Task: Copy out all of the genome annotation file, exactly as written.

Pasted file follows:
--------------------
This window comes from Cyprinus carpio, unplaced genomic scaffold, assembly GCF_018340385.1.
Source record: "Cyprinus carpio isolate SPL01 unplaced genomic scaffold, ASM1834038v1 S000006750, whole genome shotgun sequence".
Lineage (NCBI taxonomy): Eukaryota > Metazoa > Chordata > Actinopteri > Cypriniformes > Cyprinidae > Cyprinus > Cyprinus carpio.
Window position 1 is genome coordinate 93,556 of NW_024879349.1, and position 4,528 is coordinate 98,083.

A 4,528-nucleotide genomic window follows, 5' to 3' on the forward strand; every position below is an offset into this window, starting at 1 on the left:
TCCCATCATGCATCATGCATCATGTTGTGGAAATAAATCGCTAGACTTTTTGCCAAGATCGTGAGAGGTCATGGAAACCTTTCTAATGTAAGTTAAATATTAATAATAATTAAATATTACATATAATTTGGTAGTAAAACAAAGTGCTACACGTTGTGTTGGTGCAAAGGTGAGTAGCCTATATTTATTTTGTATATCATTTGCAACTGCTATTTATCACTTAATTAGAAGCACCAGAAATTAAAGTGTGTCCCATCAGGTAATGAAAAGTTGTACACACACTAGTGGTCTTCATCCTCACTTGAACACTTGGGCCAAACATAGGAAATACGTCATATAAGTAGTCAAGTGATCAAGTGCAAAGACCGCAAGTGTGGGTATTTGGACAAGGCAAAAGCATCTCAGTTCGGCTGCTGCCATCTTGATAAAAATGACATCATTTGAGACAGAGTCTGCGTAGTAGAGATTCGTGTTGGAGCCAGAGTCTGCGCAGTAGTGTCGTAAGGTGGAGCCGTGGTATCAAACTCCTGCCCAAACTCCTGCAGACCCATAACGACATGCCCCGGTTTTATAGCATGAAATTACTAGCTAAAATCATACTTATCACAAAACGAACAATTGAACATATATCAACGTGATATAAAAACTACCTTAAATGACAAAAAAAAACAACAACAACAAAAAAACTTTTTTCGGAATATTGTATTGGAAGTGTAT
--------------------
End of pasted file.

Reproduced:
This window comes from Cyprinus carpio, unplaced genomic scaffold, assembly GCF_018340385.1.
Source record: "Cyprinus carpio isolate SPL01 unplaced genomic scaffold, ASM1834038v1 S000006750, whole genome shotgun sequence".
Lineage (NCBI taxonomy): Eukaryota > Metazoa > Chordata > Actinopteri > Cypriniformes > Cyprinidae > Cyprinus > Cyprinus carpio.
Window position 1 is genome coordinate 93,556 of NW_024879349.1, and position 4,528 is coordinate 98,083.

A 4,528-nucleotide genomic window follows, 5' to 3' on the forward strand; every position below is an offset into this window, starting at 1 on the left:
TCCCATCATGCATCATGCATCATGTTGTGGAAATAAATCGCTAGACTTTTTGCCAAGATCGTGAGAGGTCATGGAAACCTTTCTAATGTAAGTTAAATATTAATAATAATTAAATATTACATATAATTTGGTAGTAAAACAAAGTGCTACACGTTGTGTTGGTGCAAAGGTGAGTAGCCTATATTTATTTTGTATATCATTTGCAACTGCTATTTATCACTTAATTAGAAGCACCAGAAATTAAAGTGTGTCCCATCAGGTAATGAAAAGTTGTACACACACTAGTGGTCTTCATCCTCACTTGAACACTTGGGCCAAACATAGGAAATACGTCATATAAGTAGTCAAGTGATCAAGTGCAAAGACCGCAAGTGTGGGTATTTGGACAAGGCAAAAGCATCTCAGTTCGGCTGCTGCCATCTTGATAAAAATGACATCATTTGAGACAGAGTCTGCGTAGTAGAGATTCGTGTTGGAGCCAGAGTCTGCGCAGTAGTGTCGTAAGGTGGAGCCGTGGTATCAAACTCCTGCCCAAACTCCTGCAGACCCATAACGACATGCCCCGGTTTTATAGCATGAAATTACTAGCTAAAATCATACTTATCACAAAACGAACAATTGAACATATATCAACGTGATATAAAAACTACCTTAAATGACAAAAAAAAACAACAACAACAAAAAAACTTTTTTCGGAATATTGTATTGGAAGTGTAT